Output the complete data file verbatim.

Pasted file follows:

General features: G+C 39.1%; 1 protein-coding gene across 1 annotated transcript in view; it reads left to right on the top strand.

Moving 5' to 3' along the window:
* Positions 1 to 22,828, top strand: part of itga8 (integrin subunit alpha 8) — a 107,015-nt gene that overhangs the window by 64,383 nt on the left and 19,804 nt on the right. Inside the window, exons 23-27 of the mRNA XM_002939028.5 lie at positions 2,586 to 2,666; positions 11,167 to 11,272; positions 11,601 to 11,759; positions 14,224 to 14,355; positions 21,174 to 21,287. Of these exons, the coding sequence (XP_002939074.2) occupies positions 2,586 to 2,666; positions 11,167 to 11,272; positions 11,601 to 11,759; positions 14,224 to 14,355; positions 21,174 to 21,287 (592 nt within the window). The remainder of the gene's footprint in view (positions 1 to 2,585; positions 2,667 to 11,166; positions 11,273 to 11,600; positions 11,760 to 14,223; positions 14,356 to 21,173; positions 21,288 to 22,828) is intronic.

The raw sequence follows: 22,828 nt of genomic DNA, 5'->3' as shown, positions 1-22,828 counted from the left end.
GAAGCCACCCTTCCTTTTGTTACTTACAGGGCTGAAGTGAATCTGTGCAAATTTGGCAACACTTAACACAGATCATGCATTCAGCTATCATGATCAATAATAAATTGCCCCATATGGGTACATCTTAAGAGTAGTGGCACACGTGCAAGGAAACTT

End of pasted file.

General features: G+C 39.1%; 1 protein-coding gene across 1 annotated transcript in view; it reads left to right on the top strand.

Moving 5' to 3' along the window:
* Positions 1 to 22,828, top strand: part of itga8 (integrin subunit alpha 8) — a 107,015-nt gene that overhangs the window by 64,383 nt on the left and 19,804 nt on the right. Inside the window, exons 23-27 of the mRNA XM_002939028.5 lie at positions 2,586 to 2,666; positions 11,167 to 11,272; positions 11,601 to 11,759; positions 14,224 to 14,355; positions 21,174 to 21,287. Of these exons, the coding sequence (XP_002939074.2) occupies positions 2,586 to 2,666; positions 11,167 to 11,272; positions 11,601 to 11,759; positions 14,224 to 14,355; positions 21,174 to 21,287 (592 nt within the window). The remainder of the gene's footprint in view (positions 1 to 2,585; positions 2,667 to 11,166; positions 11,273 to 11,600; positions 11,760 to 14,223; positions 14,356 to 21,173; positions 21,288 to 22,828) is intronic.

The raw sequence follows: 22,828 nt of genomic DNA, 5'->3' as shown, positions 1-22,828 counted from the left end.
GAAGCCACCCTTCCTTTTGTTACTTACAGGGCTGAAGTGAATCTGTGCAAATTTGGCAACACTTAACACAGATCATGCATTCAGCTATCATGATCAATAATAAATTGCCCCATATGGGTACATCTTAAGAGTAGTGGCACACGTGCAAGGAAACTT